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      The effects of 2 genetic lines on spatial distribution and use and preference of perch and nest area in an aviary system

      , 1 , ,

      Poultry Science

      Elsevier

      laying hens, aviary systems, perch use

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          Abstract

          The objective of this trial was to evaluate spatial distribution, nest and perch usage, and preference of Lohmann Brown ( BH) and Bovan White ( WH) Leghorn hens raised in an aviary system. At 5 wk, 400 floor raised pullets, BH and WH strains, in equal numbers, were placed into 8 modified Big Dutchman Natura aviary units. Each aviary unit had 3 tiers with perches and an indoor litter area. At 25 wk, the number of birds was recorded by scan sampling every 4 h. The number of birds perching in each aviary unit was recorded every 4 h at 15, 25, and 35 wk. The number of eggs laid was recorded daily from 22 to 53 wk. A split-plot factorial design with Poisson distribution was used for analysis of spatial distribution and perch preference. Nest and perch usage was analyzed using a split-plot factorial design with binomial distribution. There was an interaction ( P < 0.0001) indicating that during late afternoon and night, a higher number of WH were observed in the middle and top tier while a higher number of BH were observed in the litter area and bottom tier at 25 wk. The odds of observing WH perching were higher than the odds of observing BH perching during late morning, late afternoon, and night at 15 wk, from early afternoon to night at 25 wk, and during all afternoon at 35 wk. WH had higher nest usage than BH expressed by the higher odds of observing eggs from the nest area ( P = 0.071). There was a strain and egg location interaction ( P < 0.0001) for number of eggs laid indicating that WH were laying more eggs in the nest area and litter floor area compared to BH, whereas BH were laying more eggs in the metal aviary wire tiers in comparison with WH. In conclusion, WH showed greater degree of adaptation to aviary systems than BH expressed by greater usage of perches and nest areas and elevated tiers.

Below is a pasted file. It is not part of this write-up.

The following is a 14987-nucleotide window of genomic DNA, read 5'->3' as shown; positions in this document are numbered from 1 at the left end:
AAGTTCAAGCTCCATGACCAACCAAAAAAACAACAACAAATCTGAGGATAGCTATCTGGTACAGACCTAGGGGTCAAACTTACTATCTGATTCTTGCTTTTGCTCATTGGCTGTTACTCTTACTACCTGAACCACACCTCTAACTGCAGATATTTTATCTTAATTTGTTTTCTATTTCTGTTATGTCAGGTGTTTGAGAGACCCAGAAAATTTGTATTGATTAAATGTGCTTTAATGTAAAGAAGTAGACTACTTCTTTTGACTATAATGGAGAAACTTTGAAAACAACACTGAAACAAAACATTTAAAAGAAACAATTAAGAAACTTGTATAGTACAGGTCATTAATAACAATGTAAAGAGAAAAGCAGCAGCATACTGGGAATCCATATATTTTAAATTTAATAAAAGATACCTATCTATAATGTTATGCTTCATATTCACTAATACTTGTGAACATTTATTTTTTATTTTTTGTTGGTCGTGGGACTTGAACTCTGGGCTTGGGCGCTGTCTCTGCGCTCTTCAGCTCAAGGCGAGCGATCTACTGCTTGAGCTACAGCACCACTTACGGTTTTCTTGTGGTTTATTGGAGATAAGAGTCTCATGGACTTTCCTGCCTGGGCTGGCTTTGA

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          Most cited references 15

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            Providing laying hens with perches: fulfilling behavioural needs but causing injury?

            1. The EU laying hen directive, which bans standard battery cages from 2012, has implications for animal welfare, particularly since housing laying hens in extensive systems, while increasing natural behaviour and improving bone strength, is associated with a greater level of bone fractures, predominantly of the keel bone, compared to birds housed in cages. 2. The aetiology and welfare consequences of keel and other bone fractures are not well understood and could have important implications for housing system designs. While proposed alterations to layer housing are based on the desire to fulfil behavioural needs and increase bone strength, there appears to have been little consideration of the effect of system on potential injury. 3. In addition, there are variations in how the directive is interpreted. For example, egg producers housing hens in extensive systems in Scotland and Northern Ireland must provide hens with aerial perches, whereas in England and Wales they do not. Aerial perches may be implicated in bone fracture injuries. 4. This paper reviews the prevalence of bone fractures in the egg-laying sector of the poultry industry and the literature on perches. It also explores how bone fractures may be occurring. 5. We propose some means of reducing bone fracture, namely through improved housing designs and genetic selection.